My kitchen is an Italian kitchen, but I am American. My Italian husband is to thank for this and luckily it is my passion to learn and to research about food. We go to Calabria every summer to visit the sea because "it's good for the babies." Incidentally, I didn't get this recipe while there, I came across many ragu recipes on my quest for having my own "original." You'll see that there is Worcestershire Sauce here, which sounds dreadful and out of place, but it is very near and dear to 'garum,' an ancient fermented fish sauce used by the Romans. My research led me to experiment with this ancient-turned modern ingredient and incorporate it into more modern Italian cuisine. The recipe is simple and forgiving. I also use it in my lasagne, but that is another recipe altogether. Enjoy. —Cassie Jones
beef rib tips
pork rib tips
onion, finely chopped
old red wine(the stuff you didn't finish last week, sitting on the counter for just such an occasion)
water, plus more for later
high quality dry pasta with ridges to hold the sauce(penne rigate, pipe rigate, cavatappi, rigatoni)
1 1/2 tablespoons
grated Parmigiano Reggiano to finish
In This Recipe
Heat the olive oil over medium-high heat in a dutch oven.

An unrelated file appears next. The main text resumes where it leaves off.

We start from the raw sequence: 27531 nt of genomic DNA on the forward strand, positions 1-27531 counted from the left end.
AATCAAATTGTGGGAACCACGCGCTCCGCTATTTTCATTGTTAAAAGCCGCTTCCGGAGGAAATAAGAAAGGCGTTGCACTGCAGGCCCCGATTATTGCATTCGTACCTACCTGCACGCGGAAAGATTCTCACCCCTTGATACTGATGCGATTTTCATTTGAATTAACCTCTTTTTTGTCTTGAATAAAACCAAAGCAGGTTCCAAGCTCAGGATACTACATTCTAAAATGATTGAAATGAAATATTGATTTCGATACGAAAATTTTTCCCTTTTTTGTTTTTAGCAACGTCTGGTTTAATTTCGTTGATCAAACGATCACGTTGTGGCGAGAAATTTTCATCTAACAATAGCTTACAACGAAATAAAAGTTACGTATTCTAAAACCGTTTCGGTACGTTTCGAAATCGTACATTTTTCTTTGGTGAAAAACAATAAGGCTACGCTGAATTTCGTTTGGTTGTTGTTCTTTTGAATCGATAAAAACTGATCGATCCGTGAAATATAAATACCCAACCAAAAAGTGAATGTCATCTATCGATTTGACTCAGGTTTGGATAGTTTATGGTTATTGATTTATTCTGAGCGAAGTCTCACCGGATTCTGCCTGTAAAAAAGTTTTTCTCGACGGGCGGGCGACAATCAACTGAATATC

Brown all of the meat with the onions.
Add salt, wine, tomato sauce, and water.
Bring to simmer and turn the temperature down to low. Cover and let simmer for 3-4 hours, checking occasionally and stirring to prevent the sauce from sticking and burning to the bottom of the pot. Add water if the sauce becomes too dry.
Check the tenderness of the meat at the three-hour mark. If the meat begins to fall apart when crushed on the side of the pot it is ready.
Hold the pot in one hand and using the back of a large wooden spoon, in the other, smash the meat onto the side of the pan in turns until the consistency of the meat is "shredded." Make sure to leave a few bigger pieces.
Add Worcestershire sauce and simmer for another ten minutes uncovered, over medium heat to thicken. While the sauce is finishing, bring a large pot of water to boil and salt generously.
Cook the pasta to just under 'al dente." Drain but reserve about a cup of pasta water in case you need it later.
Return the pasta to the boiling pot and add the ragu on top of it. Put the burner on medium-low heat and mix while cooking about five minutes. If you notice the pasta is not cooking further and sauce is too dry, add some of the pasta water and continue until the pasta is al dente.
Serve immediately and top with Parmigiano Reggiano.
(Alternatively, you can use this ragu to layer inside lasagna.)